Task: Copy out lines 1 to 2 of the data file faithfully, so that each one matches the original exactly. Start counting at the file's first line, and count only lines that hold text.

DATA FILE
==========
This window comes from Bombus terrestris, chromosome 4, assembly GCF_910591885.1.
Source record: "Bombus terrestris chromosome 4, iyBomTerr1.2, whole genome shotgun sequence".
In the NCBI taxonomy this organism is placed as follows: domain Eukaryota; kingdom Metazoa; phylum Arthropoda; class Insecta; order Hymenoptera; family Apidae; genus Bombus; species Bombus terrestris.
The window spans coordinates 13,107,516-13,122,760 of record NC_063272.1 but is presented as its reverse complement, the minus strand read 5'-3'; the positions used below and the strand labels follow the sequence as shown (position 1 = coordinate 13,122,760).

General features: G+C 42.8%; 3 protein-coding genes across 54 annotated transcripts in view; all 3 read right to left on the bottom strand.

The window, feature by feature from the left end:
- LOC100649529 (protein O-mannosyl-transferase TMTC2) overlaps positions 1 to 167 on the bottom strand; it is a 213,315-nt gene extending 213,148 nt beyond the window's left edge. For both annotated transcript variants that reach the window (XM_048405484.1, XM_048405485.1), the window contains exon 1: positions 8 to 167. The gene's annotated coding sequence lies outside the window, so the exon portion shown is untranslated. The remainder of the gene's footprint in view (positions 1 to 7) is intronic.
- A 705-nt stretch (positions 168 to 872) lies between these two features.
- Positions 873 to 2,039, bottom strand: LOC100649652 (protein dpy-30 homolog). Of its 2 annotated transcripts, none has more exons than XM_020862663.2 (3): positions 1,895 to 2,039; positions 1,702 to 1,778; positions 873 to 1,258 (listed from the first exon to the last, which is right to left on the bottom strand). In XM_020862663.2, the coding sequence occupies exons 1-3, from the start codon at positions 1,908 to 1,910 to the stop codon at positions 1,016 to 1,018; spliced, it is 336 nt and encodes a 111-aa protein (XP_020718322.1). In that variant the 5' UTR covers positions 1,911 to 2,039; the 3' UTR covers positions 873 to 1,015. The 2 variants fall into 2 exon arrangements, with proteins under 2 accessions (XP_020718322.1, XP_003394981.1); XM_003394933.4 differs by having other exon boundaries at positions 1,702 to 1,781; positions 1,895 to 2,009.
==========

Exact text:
This window comes from Bombus terrestris, chromosome 4, assembly GCF_910591885.1.
Source record: "Bombus terrestris chromosome 4, iyBomTerr1.2, whole genome shotgun sequence".